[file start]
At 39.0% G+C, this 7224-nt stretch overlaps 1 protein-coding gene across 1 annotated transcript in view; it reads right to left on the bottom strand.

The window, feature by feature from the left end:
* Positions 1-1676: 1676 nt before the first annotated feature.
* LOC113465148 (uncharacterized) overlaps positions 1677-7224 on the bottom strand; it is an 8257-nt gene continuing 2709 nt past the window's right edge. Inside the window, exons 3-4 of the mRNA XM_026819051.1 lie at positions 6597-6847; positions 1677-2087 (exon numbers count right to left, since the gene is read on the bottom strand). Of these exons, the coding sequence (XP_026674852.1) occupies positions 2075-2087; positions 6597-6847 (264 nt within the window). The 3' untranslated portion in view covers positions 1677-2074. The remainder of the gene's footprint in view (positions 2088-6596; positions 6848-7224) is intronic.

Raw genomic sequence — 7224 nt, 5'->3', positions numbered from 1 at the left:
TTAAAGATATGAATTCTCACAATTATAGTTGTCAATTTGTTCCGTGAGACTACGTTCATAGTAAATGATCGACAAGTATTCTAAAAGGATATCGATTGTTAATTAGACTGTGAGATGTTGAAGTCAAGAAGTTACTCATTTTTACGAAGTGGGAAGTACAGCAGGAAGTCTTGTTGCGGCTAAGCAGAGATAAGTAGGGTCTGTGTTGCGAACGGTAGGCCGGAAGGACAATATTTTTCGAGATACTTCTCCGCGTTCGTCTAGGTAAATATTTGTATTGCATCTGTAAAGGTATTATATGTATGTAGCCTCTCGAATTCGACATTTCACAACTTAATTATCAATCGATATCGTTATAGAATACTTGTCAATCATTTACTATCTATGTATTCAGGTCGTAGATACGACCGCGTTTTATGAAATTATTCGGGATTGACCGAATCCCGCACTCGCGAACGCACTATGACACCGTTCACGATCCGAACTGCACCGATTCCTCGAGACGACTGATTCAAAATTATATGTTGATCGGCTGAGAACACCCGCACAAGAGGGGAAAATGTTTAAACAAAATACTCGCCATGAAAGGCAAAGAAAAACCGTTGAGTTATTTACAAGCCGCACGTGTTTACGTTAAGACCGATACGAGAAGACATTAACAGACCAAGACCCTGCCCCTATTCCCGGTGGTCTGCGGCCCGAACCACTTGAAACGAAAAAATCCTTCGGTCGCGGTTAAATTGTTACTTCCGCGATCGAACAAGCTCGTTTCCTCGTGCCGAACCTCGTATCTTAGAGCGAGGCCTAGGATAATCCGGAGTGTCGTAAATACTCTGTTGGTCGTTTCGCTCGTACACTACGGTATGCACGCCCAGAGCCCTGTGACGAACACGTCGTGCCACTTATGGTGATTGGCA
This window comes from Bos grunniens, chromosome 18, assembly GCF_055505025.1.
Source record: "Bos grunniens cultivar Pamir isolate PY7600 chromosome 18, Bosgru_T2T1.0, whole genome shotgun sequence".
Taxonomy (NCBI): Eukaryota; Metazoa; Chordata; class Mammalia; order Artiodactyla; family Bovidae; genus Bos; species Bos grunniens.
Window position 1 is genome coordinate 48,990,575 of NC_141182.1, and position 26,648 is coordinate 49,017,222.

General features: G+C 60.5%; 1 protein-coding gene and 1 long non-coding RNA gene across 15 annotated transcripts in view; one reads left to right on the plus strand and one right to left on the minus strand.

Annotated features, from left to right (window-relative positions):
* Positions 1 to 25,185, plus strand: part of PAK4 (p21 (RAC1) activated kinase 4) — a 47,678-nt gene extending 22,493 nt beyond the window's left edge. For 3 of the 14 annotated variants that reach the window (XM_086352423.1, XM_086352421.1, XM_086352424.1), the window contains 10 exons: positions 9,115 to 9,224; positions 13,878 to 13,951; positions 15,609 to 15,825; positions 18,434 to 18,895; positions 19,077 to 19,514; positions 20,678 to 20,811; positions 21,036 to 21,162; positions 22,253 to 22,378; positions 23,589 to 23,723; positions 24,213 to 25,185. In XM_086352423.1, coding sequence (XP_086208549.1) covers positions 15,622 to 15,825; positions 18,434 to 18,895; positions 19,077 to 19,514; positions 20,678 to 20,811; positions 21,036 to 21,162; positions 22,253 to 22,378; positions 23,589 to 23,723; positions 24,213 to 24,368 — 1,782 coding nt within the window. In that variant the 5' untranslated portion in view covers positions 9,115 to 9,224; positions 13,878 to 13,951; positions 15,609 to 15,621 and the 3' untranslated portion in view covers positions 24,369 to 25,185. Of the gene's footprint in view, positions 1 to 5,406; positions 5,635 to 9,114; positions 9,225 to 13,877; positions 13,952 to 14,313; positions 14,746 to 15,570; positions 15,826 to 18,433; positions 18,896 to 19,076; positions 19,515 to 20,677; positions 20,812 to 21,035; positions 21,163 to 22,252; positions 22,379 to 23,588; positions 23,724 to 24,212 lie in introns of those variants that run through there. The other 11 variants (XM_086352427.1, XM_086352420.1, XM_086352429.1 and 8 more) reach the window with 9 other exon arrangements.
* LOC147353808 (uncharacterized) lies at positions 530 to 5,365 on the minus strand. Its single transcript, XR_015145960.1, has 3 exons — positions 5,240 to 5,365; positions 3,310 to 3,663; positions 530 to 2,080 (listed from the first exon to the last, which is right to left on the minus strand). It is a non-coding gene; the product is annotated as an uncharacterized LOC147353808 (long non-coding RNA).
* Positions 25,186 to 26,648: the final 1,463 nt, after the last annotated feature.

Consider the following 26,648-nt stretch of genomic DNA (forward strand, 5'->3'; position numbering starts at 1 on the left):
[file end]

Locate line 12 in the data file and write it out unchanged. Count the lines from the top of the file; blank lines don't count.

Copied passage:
Annotated features, from left to right (window-relative positions):